3 Replies Latest reply on Feb 1, 2014 4:59 PM by Scott Taschler

    What does the "Watchlists" actually do???

    john.nolan

      Hello all,

       

      Our company just got the SIEM system installed few weeks ago so it's new to everyone here. I have been flying blind pretty much from day one along with the network admins. I have 1 question. We found a system that had Adware-Bettersurf (Came through our ePO we added in SIEM) was easy to understand, navigate etc etc. I seen something called a watchlist so i added the Adware-Bettersurf. When i check the main watchlist page under System Information in SIEM i see the Name, Type and State.

       

      Now my question. Does the watchlist only watch for this certin type of Adware i added? Will it ever show again in the ePO?

        • 1. Re: What does the "Watchlists" actually do???
          acommons

          Until you reference a Watchlist in a filter they do nothing.

           

          cheers,

          Andrew

          • 2. Re: What does the "Watchlists" actually do???
            john.nolan

            Any PDF's on how to do that or links?

             

             

            Thanks for your reply buddy

            • 3. Re: What does the "Watchlists" actually do???
              Scott Taschler

              I'm not aware of any specific documents that talk about using watchlists in ESM.  It's one of those features that we take for granted.  Here is what the product guide has to say on watchlists for starters:

               

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              A watchlist is a grouping of a specific type of information that can be used as a filter or as an alarm condition. It can be global or specific to a user or group and can be static or dynamic.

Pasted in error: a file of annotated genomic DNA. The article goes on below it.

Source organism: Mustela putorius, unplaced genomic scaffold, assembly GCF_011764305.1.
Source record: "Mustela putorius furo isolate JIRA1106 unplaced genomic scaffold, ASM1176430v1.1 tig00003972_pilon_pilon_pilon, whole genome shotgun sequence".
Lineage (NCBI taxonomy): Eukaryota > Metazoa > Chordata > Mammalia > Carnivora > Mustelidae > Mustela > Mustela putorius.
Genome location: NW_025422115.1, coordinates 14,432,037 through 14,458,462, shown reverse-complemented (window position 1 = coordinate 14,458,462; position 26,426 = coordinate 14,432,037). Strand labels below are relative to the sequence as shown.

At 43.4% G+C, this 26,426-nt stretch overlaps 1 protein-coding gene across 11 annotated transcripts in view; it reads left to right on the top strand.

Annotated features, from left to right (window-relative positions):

• A static watchlist consists of specific values you enter or import;
              • a dynamic watchlist consists of values that result from a regular expression or string search criteria that you define.

               

              A watchlist can include a maximum of 1,000,000 values.

               

              You can set up the values on a watchlist to expire. Each value is time stamped and expires when the duration you specify is reached, unless it refreshes. Values refresh if an alarm triggers and adds them to the watchlist. You can refresh the values set to expire by appending them to the list using the Append to watchlist option on the menu of a view component.

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              Watchlists, by themselves, are simply lists, and don't do anything.  However, they can be leveraged in many different use cases to accomplish very interesting things.  For example:

               

              • A watchlist can be used as a filter for a view or report.  When you select a filter, you will see a tab labeled "Watchlist".  If you select this tab, you will see the watchlsits you have defined that are relevant to the data element you're filtering.  For example, if you are filtering a source IP address, you will see the "IP Address" watchlists.

               

              • A watchlist can be used as a trigger for an alarm.  When properly configured, your alarm will trigger any time the ESM receives an event with a data field that matches the watchlist you've selected.  For example, you might create a list of critical user names, and then set an alarm to fire any time an event occurs for one of these users.
              • A watchlist can be used as a component in a correlation rule.  This gives you a great deal of flexibility in identifying specific conditions a rule triggers, or does not trigger.  As an example, you might have a watchlist that keeps track of your Vulnerability Scanner IP addresses.  You might have a correlation rule that identifies systems that are scanning your network, but incorporate exceptions into the rule by including a condition that ignores scans coming from IPs that are on the watchlist.

               

              Watchlists are key to many advanced use cases in ESM.  These are just a few ideas.  Hopefully this gives you a few ideas of your own.

               

              Scott